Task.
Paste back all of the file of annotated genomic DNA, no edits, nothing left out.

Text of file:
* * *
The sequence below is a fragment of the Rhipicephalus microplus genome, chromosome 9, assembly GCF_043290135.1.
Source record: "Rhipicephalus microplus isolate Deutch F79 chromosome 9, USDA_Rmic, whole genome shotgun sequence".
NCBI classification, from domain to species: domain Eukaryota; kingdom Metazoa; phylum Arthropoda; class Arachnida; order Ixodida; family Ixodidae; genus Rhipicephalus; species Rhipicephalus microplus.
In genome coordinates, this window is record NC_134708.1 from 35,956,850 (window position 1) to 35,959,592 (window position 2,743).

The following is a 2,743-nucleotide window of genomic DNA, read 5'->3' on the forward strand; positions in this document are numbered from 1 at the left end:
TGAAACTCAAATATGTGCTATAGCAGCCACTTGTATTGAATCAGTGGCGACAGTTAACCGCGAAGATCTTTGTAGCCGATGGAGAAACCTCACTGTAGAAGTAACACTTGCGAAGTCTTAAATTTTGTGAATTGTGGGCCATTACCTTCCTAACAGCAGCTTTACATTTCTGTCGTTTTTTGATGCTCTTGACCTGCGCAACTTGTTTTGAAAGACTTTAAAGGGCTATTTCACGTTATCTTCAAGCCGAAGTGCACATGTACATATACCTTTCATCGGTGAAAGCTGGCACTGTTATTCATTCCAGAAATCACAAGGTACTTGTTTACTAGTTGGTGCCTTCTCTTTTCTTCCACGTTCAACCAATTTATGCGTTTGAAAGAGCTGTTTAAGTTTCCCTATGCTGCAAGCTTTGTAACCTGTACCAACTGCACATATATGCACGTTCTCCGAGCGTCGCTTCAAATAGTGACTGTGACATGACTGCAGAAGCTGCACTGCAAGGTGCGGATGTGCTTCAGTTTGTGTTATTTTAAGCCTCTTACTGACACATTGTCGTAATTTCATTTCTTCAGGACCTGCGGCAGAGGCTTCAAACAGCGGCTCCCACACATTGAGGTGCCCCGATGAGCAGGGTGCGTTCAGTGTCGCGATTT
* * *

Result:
The sequence below is a fragment of the Rhipicephalus microplus genome, chromosome 9, assembly GCF_043290135.1.
Source record: "Rhipicephalus microplus isolate Deutch F79 chromosome 9, USDA_Rmic, whole genome shotgun sequence".
NCBI classification, from domain to species: domain Eukaryota; kingdom Metazoa; phylum Arthropoda; class Arachnida; order Ixodida; family Ixodidae; genus Rhipicephalus; species Rhipicephalus microplus.
In genome coordinates, this window is record NC_134708.1 from 35,956,850 (window position 1) to 35,959,592 (window position 2,743).

The following is a 2,743-nucleotide window of genomic DNA, read 5'->3' on the forward strand; positions in this document are numbered from 1 at the left end:
TGAAACTCAAATATGTGCTATAGCAGCCACTTGTATTGAATCAGTGGCGACAGTTAACCGCGAAGATCTTTGTAGCCGATGGAGAAACCTCACTGTAGAAGTAACACTTGCGAAGTCTTAAATTTTGTGAATTGTGGGCCATTACCTTCCTAACAGCAGCTTTACATTTCTGTCGTTTTTTGATGCTCTTGACCTGCGCAACTTGTTTTGAAAGACTTTAAAGGGCTATTTCACGTTATCTTCAAGCCGAAGTGCACATGTACATATACCTTTCATCGGTGAAAGCTGGCACTGTTATTCATTCCAGAAATCACAAGGTACTTGTTTACTAGTTGGTGCCTTCTCTTTTCTTCCACGTTCAACCAATTTATGCGTTTGAAAGAGCTGTTTAAGTTTCCCTATGCTGCAAGCTTTGTAACCTGTACCAACTGCACATATATGCACGTTCTCCGAGCGTCGCTTCAAATAGTGACTGTGACATGACTGCAGAAGCTGCACTGCAAGGTGCGGATGTGCTTCAGTTTGTGTTATTTTAAGCCTCTTACTGACACATTGTCGTAATTTCATTTCTTCAGGACCTGCGGCAGAGGCTTCAAACAGCGGCTCCCACACATTGAGGTGCCCCGATGAGCAGGGTGCGTTCAGTGTCGCGATTT